Monday, July 31, 2017

Arrest in Rogersville Assault?

While we have been led to expect an arrest in a recent Rogersville assault, the above arrest doesn't appear to be it...exactly. The photo sent us was taken from the Hard Times and doesn't provide an adequate description. 

For those who may not know, approximately 10 days ago an elderly Rogersville woman and her son, a local businessman, were brutally attacked in the parking lot of the shopping plaza where Fred's Department Store is located. Also located in the same center is a business where Jacob Modas works (or worked). Witnesses have identified him as the attacker.

The description in the Hard Times lists "alias," meaning usually that one needs to pay a fine or go to jail. It also lists "bench warrant," which as we understand it is an expression for capias warrant, meaning one needs to actually appear before a judge for some reason. We are not told what type of court issued these warrants. Municipal, district, or circuit?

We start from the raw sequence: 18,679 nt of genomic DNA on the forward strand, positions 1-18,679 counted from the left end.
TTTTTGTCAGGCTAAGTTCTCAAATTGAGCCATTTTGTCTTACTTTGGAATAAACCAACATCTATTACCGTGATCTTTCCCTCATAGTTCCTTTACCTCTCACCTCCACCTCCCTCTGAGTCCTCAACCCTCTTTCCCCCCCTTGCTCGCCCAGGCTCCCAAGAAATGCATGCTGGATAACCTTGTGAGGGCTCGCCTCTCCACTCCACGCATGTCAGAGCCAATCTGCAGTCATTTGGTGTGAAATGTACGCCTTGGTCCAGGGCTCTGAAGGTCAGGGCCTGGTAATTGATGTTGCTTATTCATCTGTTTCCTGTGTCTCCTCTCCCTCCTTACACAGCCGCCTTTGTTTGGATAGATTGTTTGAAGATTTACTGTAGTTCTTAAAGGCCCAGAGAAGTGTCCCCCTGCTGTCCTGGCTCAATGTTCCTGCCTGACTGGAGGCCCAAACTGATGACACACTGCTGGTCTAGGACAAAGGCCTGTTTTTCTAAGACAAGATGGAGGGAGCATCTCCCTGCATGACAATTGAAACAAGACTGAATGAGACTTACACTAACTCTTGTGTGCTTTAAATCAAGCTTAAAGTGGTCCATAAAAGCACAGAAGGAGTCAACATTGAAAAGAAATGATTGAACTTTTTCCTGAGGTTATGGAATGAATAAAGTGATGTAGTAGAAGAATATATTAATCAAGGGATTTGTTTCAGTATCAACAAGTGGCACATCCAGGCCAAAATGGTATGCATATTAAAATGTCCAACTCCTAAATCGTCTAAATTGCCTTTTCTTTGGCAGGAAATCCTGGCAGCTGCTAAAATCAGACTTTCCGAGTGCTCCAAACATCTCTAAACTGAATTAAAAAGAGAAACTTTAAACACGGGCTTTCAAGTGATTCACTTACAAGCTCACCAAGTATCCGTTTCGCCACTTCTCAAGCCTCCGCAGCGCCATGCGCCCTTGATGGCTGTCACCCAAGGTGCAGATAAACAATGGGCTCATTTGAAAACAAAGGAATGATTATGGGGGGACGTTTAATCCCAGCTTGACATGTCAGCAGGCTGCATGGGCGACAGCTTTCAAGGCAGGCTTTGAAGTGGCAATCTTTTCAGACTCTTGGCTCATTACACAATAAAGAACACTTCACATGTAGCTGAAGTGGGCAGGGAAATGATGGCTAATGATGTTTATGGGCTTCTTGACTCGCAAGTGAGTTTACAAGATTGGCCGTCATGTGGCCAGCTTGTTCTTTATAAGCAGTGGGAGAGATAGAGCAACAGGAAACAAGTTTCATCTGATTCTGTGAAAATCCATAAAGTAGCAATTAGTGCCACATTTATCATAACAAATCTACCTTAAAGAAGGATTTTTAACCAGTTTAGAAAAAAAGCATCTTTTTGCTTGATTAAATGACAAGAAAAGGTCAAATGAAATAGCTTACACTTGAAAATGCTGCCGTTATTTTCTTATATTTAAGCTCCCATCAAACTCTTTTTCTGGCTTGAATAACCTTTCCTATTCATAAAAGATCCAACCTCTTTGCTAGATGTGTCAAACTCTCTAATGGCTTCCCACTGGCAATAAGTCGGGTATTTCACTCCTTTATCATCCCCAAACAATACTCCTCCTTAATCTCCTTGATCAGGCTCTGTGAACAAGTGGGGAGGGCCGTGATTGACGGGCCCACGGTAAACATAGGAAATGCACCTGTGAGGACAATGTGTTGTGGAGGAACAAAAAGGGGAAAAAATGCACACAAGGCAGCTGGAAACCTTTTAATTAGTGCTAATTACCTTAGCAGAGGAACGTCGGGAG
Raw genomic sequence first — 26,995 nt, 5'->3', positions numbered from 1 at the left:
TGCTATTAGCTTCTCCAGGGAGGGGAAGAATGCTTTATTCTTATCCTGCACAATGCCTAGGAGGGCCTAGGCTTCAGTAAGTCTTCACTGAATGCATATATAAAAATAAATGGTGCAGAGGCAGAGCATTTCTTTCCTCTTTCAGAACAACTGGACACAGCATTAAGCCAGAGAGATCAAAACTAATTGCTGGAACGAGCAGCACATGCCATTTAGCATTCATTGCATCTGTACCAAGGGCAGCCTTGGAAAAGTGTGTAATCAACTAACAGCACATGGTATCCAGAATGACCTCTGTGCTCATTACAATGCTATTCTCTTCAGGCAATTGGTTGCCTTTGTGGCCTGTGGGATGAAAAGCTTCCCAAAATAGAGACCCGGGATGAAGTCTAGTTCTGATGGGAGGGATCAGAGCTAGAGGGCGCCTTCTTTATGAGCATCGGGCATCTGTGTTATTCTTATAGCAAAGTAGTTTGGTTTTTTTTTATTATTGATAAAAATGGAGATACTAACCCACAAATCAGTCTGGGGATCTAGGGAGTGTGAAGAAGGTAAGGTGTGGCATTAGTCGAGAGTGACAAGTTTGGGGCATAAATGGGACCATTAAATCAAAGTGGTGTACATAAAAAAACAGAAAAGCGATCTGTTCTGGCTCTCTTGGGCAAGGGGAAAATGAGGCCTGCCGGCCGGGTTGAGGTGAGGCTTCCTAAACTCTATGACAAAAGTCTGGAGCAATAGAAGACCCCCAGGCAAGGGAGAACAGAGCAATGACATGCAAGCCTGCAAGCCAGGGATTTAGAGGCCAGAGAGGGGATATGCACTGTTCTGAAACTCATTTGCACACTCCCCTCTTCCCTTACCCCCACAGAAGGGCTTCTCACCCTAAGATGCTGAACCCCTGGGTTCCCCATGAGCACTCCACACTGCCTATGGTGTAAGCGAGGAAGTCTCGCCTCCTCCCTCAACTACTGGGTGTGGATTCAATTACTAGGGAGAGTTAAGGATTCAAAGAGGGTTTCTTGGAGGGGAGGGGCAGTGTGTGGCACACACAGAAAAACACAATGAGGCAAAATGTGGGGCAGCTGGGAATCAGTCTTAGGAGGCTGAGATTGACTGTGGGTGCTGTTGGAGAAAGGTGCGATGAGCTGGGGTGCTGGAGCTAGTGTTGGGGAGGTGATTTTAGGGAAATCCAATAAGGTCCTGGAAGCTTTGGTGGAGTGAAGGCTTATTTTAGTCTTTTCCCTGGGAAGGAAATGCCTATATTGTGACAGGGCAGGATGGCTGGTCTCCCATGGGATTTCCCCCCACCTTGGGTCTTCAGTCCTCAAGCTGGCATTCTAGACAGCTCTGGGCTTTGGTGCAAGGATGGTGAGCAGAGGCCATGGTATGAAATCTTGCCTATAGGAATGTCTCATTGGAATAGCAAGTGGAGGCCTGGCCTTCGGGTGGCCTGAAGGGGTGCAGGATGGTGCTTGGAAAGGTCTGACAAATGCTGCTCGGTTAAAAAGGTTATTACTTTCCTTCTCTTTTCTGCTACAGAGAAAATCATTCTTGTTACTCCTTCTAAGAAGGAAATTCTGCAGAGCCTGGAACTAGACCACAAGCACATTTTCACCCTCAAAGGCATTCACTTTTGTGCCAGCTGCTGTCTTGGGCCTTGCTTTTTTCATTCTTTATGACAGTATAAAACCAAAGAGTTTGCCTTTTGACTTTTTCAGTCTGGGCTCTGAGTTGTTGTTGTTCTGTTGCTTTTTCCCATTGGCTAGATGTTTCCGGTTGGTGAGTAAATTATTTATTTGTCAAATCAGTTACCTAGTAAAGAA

We should know more when this arrest appears online. As we understand it, the investigation was being handled by the Lauderdale County Sheriff's office and not the Rogersville police. An arrest for the third degree assault might take up to three weeks; it being a misdemeanor*, the case should be heard in district court.  

* We've seen some reports that the pair was assaulted with a blackjack. If true, this might qualify for second degree assault, a felony, and the case sent to circuit court. 


We've received criticism in some circles for not blogging on this incident before. Even though a name was provided, until an actual arrest was made for some cause, we could not ethically use it here. 


  1. Alias does not mean one has to pay a fine or go to jail it means said person has gone by or goes by a different name.

    1. While that is one definition, according to, another definition is:

      Alias warrants are one kind of warrant that can be issued by the presiding judge in a case. When a summons to court is issued, usually for misdemeanor charges, the accused is required to sign an agreement to appear in court at the appointed time. Signing a traffic citation constitutes signing such a promise to appear. Failure to appear can result in an alias warrant being issued that covers the additional charge of failure to appear.

      Therefore, we assume the assault charges were simply typed in incorrectly as "alias/bench warrant."